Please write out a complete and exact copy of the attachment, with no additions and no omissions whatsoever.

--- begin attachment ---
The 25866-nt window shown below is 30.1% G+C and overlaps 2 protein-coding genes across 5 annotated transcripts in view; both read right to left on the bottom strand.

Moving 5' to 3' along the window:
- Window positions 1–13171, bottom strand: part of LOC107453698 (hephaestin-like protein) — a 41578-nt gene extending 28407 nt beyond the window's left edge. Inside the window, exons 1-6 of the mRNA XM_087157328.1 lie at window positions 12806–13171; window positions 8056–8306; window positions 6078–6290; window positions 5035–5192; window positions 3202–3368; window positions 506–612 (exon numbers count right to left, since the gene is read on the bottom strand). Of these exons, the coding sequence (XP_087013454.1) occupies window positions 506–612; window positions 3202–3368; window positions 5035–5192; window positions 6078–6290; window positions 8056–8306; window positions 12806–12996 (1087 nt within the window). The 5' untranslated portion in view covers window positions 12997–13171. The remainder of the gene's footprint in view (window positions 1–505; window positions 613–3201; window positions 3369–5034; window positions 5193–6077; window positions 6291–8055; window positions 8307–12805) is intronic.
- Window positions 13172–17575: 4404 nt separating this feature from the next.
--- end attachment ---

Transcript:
The 25866-nt window shown below is 30.1% G+C and overlaps 2 protein-coding genes across 5 annotated transcripts in view; both read right to left on the bottom strand.

Moving 5' to 3' along the window:
- Window positions 1–13171, bottom strand: part of LOC107453698 (hephaestin-like protein) — a 41578-nt gene extending 28407 nt beyond the window's left edge. Inside the window, exons 1-6 of the mRNA XM_087157328.1 lie at window positions 12806–13171; window positions 8056–8306; window positions 6078–6290; window positions 5035–5192; window positions 3202–3368; window positions 506–612 (exon numbers count right to left, since the gene is read on the bottom strand). Of these exons, the coding sequence (XP_087013454.1) occupies window positions 506–612; window positions 3202–3368; window positions 5035–5192; window positions 6078–6290; window positions 8056–8306; window positions 12806–12996 (1087 nt within the window). The 5' untranslated portion in view covers window positions 12997–13171. The remainder of the gene's footprint in view (window positions 1–505; window positions 613–3201; window positions 3369–5034; window positions 5193–6077; window positions 6291–8055; window positions 8307–12805) is intronic.
- Window positions 13172–17575: 4404 nt separating this feature from the next.